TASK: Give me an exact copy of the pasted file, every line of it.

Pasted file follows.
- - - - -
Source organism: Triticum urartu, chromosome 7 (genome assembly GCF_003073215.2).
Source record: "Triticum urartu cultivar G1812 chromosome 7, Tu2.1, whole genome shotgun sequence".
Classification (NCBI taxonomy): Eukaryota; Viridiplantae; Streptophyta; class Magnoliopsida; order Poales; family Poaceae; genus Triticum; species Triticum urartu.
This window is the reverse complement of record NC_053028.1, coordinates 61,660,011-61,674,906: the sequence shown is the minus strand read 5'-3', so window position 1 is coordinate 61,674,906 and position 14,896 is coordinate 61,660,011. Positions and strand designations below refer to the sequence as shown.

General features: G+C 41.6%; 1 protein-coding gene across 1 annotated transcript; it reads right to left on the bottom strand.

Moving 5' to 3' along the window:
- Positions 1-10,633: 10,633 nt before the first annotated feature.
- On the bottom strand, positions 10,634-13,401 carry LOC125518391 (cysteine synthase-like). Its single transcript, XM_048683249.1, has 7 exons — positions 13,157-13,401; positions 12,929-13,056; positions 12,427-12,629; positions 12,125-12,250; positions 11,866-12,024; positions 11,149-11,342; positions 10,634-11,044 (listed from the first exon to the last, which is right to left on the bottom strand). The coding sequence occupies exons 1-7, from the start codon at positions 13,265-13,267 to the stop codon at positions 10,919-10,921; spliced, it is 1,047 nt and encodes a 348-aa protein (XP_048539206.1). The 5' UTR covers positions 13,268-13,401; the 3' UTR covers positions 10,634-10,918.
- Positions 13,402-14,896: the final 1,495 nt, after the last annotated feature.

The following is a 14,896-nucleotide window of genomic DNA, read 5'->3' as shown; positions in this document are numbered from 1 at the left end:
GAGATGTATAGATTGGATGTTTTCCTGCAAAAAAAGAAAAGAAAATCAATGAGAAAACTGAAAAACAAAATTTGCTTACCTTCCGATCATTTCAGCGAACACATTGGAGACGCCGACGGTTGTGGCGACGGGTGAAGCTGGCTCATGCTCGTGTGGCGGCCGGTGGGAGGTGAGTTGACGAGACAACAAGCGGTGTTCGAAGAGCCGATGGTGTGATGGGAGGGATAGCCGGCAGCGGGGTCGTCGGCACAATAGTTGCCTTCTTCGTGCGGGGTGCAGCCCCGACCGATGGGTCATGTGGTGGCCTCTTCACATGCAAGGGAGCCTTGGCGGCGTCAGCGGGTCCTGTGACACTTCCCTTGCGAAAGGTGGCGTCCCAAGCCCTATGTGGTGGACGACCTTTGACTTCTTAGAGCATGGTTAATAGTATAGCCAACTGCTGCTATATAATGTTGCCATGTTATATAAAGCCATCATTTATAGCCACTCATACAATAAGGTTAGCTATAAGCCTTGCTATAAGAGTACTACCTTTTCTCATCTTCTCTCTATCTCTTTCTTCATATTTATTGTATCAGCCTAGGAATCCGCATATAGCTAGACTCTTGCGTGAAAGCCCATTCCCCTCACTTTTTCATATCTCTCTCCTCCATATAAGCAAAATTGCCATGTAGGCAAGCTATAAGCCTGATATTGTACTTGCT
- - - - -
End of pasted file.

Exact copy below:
Source organism: Triticum urartu, chromosome 7 (genome assembly GCF_003073215.2).
Source record: "Triticum urartu cultivar G1812 chromosome 7, Tu2.1, whole genome shotgun sequence".
Classification (NCBI taxonomy): Eukaryota; Viridiplantae; Streptophyta; class Magnoliopsida; order Poales; family Poaceae; genus Triticum; species Triticum urartu.
This window is the reverse complement of record NC_053028.1, coordinates 61,660,011-61,674,906: the sequence shown is the minus strand read 5'-3', so window position 1 is coordinate 61,674,906 and position 14,896 is coordinate 61,660,011. Positions and strand designations below refer to the sequence as shown.

General features: G+C 41.6%; 1 protein-coding gene across 1 annotated transcript; it reads right to left on the bottom strand.

Moving 5' to 3' along the window:
- Positions 1-10,633: 10,633 nt before the first annotated feature.
- On the bottom strand, positions 10,634-13,401 carry LOC125518391 (cysteine synthase-like). Its single transcript, XM_048683249.1, has 7 exons — positions 13,157-13,401; positions 12,929-13,056; positions 12,427-12,629; positions 12,125-12,250; positions 11,866-12,024; positions 11,149-11,342; positions 10,634-11,044 (listed from the first exon to the last, which is right to left on the bottom strand). The coding sequence occupies exons 1-7, from the start codon at positions 13,265-13,267 to the stop codon at positions 10,919-10,921; spliced, it is 1,047 nt and encodes a 348-aa protein (XP_048539206.1). The 5' UTR covers positions 13,268-13,401; the 3' UTR covers positions 10,634-10,918.
- Positions 13,402-14,896: the final 1,495 nt, after the last annotated feature.

The following is a 14,896-nucleotide window of genomic DNA, read 5'->3' as shown; positions in this document are numbered from 1 at the left end:
GAGATGTATAGATTGGATGTTTTCCTGCAAAAAAAGAAAAGAAAATCAATGAGAAAACTGAAAAACAAAATTTGCTTACCTTCCGATCATTTCAGCGAACACATTGGAGACGCCGACGGTTGTGGCGACGGGTGAAGCTGGCTCATGCTCGTGTGGCGGCCGGTGGGAGGTGAGTTGACGAGACAACAAGCGGTGTTCGAAGAGCCGATGGTGTGATGGGAGGGATAGCCGGCAGCGGGGTCGTCGGCACAATAGTTGCCTTCTTCGTGCGGGGTGCAGCCCCGACCGATGGGTCATGTGGTGGCCTCTTCACATGCAAGGGAGCCTTGGCGGCGTCAGCGGGTCCTGTGACACTTCCCTTGCGAAAGGTGGCGTCCCAAGCCCTATGTGGTGGACGACCTTTGACTTCTTAGAGCATGGTTAATAGTATAGCCAACTGCTGCTATATAATGTTGCCATGTTATATAAAGCCATCATTTATAGCCACTCATACAATAAGGTTAGCTATAAGCCTTGCTATAAGAGTACTACCTTTTCTCATCTTCTCTCTATCTCTTTCTTCATATTTATTGTATCAGCCTAGGAATCCGCATATAGCTAGACTCTTGCGTGAAAGCCCATTCCCCTCACTTTTTCATATCTCTCTCCTCCATATAAGCAAAATTGCCATGTAGGCAAGCTATAAGCCTGATATTGTACTTGCT